8.06 | Spring 2018 | Undergraduate

Quantum Physics III

Term Paper

Writing Tips

Here are some tips that you may find useful.


  • Identify a well-defined topic area as early as possible. Changing your focus is fine, but you may find that it requires substantial rewriting to keep things clear.
  • Work through and understand the physics before writing. You should do this over Spring Break. This will ensure that you have a well-defined topic before you start writing. You will find that this will make structuring the paper infinitely easier.
  • Make sure the main points of your paper are clearly indicated. This is especially important for scientific writing, since the reader can easily get bogged down in details. Your main points should be highlighted by the structure of the paper as well as mentioned in the introduction and/or abstract.
  • Write the abstract and, possibly, the introduction last.
  • After you have your outline ready, don’t be afraid to draft later sections before earlier sections. If you understand the last half of your argument better than the first, start by writing the last half. Doing so will help you think through how to understand and explain the first half.


  • In thinking about both style and structure, remember that you are writing a scientific paper and not a work of literature. The writing in great works of literature typically has multiple meanings, and can be understood in many ways, at different levels. It can be read differently by readers at different times or with different backgrounds. It often makes veiled allusions to other great literature. Over the years, great literature takes on meanings that go beyond those intended consciously by its author. In contrast, the central purpose of a scientific paper is the clear communication of your ideas to your readers, with no ambiguity, multiple meanings or veiled allusions. Your goal is to ensure that every one of your readers, who may indeed have varying backgrounds, understands your ideas in precisely the way that you intend. This means that clarity and precision are your paramount goals. You should seek to ensure that no reader can misunderstand what you intend to communicate in any sentence that you write, even should they willfully try to misunderstand you. To this end, write in simple, declarative sentences, avoid contorted constructions and always aim for clarity.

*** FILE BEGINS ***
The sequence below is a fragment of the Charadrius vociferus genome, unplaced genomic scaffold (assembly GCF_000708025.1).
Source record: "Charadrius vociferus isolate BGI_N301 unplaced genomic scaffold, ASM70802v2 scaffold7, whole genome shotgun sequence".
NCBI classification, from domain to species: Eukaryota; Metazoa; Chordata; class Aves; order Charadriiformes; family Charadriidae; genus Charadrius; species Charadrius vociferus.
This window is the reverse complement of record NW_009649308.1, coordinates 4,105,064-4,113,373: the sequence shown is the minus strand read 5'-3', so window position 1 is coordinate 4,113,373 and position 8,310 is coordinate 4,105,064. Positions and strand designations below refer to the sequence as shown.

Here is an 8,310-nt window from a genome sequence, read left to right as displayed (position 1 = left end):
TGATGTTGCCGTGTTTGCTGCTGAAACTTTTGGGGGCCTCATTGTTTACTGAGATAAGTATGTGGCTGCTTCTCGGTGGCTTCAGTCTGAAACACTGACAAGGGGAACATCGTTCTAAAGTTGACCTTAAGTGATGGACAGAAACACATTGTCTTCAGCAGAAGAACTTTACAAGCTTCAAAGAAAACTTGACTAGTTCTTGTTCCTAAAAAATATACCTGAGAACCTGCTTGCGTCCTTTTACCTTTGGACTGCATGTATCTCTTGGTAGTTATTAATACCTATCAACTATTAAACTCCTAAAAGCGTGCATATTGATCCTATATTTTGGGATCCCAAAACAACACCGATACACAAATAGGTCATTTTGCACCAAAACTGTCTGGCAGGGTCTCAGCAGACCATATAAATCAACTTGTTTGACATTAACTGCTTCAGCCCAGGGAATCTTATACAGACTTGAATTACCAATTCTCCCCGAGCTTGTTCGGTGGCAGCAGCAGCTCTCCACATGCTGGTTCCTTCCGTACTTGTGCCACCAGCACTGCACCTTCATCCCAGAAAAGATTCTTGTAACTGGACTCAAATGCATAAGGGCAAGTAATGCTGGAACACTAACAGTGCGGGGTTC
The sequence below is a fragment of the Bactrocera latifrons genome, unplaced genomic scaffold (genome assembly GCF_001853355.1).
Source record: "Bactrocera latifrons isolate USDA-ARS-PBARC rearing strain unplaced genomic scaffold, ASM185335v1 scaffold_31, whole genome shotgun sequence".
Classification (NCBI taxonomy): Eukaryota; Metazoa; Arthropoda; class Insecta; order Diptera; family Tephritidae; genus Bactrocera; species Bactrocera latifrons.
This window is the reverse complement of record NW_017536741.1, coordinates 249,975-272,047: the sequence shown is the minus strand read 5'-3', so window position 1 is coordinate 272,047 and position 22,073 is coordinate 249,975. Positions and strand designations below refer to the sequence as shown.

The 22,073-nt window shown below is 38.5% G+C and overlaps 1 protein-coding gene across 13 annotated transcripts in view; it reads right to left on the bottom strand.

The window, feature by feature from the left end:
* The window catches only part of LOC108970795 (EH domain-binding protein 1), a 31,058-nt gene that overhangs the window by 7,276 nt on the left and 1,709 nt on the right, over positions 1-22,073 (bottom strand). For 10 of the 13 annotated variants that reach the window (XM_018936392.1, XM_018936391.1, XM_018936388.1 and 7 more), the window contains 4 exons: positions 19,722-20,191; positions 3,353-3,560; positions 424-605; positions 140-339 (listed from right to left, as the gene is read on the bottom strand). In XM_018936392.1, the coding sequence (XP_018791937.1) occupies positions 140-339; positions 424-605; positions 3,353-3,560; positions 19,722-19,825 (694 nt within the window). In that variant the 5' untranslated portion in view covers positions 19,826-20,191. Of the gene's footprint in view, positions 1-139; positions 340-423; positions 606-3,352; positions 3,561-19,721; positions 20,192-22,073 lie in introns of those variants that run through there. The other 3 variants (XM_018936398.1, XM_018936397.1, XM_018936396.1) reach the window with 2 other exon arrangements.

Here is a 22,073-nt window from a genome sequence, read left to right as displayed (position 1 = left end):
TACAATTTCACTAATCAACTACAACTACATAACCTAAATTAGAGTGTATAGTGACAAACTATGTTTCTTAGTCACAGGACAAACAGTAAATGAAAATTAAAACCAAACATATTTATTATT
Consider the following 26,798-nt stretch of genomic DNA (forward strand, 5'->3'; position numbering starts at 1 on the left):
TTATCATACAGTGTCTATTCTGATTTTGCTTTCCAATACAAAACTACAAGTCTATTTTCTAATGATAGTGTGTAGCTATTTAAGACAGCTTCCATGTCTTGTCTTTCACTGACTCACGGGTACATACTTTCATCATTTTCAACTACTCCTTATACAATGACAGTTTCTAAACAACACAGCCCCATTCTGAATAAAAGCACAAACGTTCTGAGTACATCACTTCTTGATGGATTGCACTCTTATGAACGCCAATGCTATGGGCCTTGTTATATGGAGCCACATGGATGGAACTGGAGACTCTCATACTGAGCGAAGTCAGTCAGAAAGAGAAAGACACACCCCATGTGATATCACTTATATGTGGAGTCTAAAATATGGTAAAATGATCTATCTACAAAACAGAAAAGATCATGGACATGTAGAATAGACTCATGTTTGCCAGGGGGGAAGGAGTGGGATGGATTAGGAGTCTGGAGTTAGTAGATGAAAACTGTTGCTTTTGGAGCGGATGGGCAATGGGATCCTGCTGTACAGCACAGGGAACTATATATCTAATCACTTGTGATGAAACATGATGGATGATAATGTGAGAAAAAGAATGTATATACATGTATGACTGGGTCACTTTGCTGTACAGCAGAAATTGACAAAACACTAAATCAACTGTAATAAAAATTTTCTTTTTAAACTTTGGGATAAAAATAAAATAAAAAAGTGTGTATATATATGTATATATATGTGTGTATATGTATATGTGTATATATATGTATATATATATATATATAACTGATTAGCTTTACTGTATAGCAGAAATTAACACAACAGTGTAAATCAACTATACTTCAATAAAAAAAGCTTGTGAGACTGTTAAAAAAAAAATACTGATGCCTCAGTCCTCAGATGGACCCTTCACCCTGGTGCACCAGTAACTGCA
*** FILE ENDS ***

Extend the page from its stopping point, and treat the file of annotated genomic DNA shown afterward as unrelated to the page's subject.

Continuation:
• Feel free to use whichever voice you are most comfortable with. “I will show,” “we will show” or “it will be shown” are all fine. For unknown reasons, some students seem to think that personal pronouns are banned and the passive voice is required. Nothing could be further from the truth. Good scientific writing should be animated and compelling. Your paper should “tell a physics story”. I find the overuse of the passive voice to be deadening. Don’t be dull. Clarity and precision come first, but don’t fall into the trap of thinking that this can only be accomplished via boring your reader to tears. Not true.
  • Short sentences often are more effective. If you must, for whatever reason, use a long sentence, especially one with many asides, clauses and qualifications—and these sometimes cannot be avoided in technical prose—try at least to start the sentence with something related to its main point, rather than meandering into it at the end. If a sentence would work just as well by deleting a word, you should usually delete that word.
  • Try to lead your reader along, motivating their interest, building up the physics ground work you need them to understand, drawing them into the story you are telling, and working up to a compelling conclusion.
  • All the advice I’ve given you about style is just as important when, later in life, you find yourself preparing a lecture or a seminar.

Some Details

  • Be rigorously consistent in your notation, even at the risk of being repetitive.
  • Clearly define every quantity that you introduce. It is acceptable to do this immediately either before the quantity is used, or immediately after. An example of this is: “The hydrogen atom potential is

          \(\displaystyle V = -\frac{e^2}{r}\) ,

         where \(e\) is the electron charge and \(r\) is the distance between the electron and the proton.”

  • Avoid ambiguous references, such as “this shows”. Instead, use references like “Eq. 4.1 shows.” The LaTeX commands \label and \ref are useful here.

Course Info

As Taught In
Spring 2018
Learning Resource Types
Lecture Videos
Problem Sets
Lecture Notes